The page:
# Basic stats in R

## Basic statistical analysis of data using χ2 and t tests in in R

This is an update to my previous post from 2015.

One of the most important aspects to scientific inquiry, after experimental design and implementation and data collection, is the proper analysis and interpretation of your data.

There are a number of resources out there for learning R and a lot of different tools for authoring R code, implementing that code, and error checking that code. Google is your friend!.

This post has six parts:

- Introduction to R
- Guide to downloading and installing R and RStudio
- Writing your first .R file
- Importing data and basic functions in R
- Advanced analysis: χ2
- Advanced analysis: t tests

# Quick Introduction to R

R is a statical software environment for the analysis of data and the production of graphics (R-project.org).
Using R can be daunting for the uninitiated because it is entirely command-line based. However, this is the greatest strength that R has because it is extremely flexible, customizable, and (for most things) fast. R is also **free and open-source**, meaning that there are a lot of people out there that maintain the project and write specific statistical packages. There are plenty of other programs (SAS, SPSS, MATLAB, Excel) out there that you can use to do data analysis but they are expensive and less customizable. There are other software environments out there too (Python, Julia) for those who need a little more speed and flexibility. R brings to the table some very powerful **analysis** and **graphics** production tools in a package that is pretty easy to use (once you get the hang of it). It is an attractive program for students and professionals alike and is continuing to grow in interest and complexity. Skills in data analysis with R is now becoming a must for many looking for graduate or professional positions and is a great addition to a resumé.

# Download and install R and RStudio Free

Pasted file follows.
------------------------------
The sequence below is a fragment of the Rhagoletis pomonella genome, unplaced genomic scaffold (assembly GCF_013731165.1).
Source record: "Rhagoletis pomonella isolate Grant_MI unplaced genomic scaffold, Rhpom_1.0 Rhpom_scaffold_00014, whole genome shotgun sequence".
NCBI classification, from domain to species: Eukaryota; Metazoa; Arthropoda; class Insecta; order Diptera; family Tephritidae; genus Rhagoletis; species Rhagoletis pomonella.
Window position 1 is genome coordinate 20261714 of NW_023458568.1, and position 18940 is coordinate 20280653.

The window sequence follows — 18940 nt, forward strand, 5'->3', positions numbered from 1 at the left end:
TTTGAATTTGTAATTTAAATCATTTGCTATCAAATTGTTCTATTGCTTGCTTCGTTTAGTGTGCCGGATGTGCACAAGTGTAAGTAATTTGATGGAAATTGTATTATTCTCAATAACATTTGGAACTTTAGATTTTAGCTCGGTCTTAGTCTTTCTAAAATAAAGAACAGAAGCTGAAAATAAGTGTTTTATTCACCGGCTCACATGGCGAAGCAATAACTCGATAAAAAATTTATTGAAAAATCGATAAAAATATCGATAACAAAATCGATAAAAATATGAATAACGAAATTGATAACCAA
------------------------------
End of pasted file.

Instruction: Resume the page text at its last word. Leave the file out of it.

For most students, all that needs to be downloaded are R and RStudio Free.

R is hosted on a number of servers around the world. This link is to a USA server, but you can pick any server you want. It is best to choose one that is close to your location.

RStudio is a R Integrated Development Environment (IDE) to write and run R code and R derivatives like RMarkdown provided by a company free of charge for personal use. There are also enterprise pricing options and a neat web platform called Shiny that can be used to produce cool R-based web applications. **RStudio does not come packaged with R so you need to download both programs to use RStudio.**

# Writing your first .R file

R is a program that lives almost exclusively in the command line. This is great for streamlining your work flow: you type in what you want R to do, press `ENTER`

and off you go. Great!

**BUT** once you press `ENTER`

that code is basically gone and you better hope you didn't have any typos.

The **BETTER** way of working with R is writing a plain text document that has all of the R commands you will need and saving it with a ".R" extension.
Any command that you want to pass to R should be written down in an .R file. You can save R commands
in any format you want (.docx, .txt) but if you want to be able to use it directly in R or RStudio, you need to
use the .R extension.

You can use any text editor you want. Some examples are Notepad (built into Windows), TextEdit (built into OSX), Notepad++, Atom, Sublime Text, Emacs or Vim. The last four also have plugins designed to work directly in R from that particular program. I have used all of these and really can't suggest one over the other. (If you are curious, I currently used NeoVim)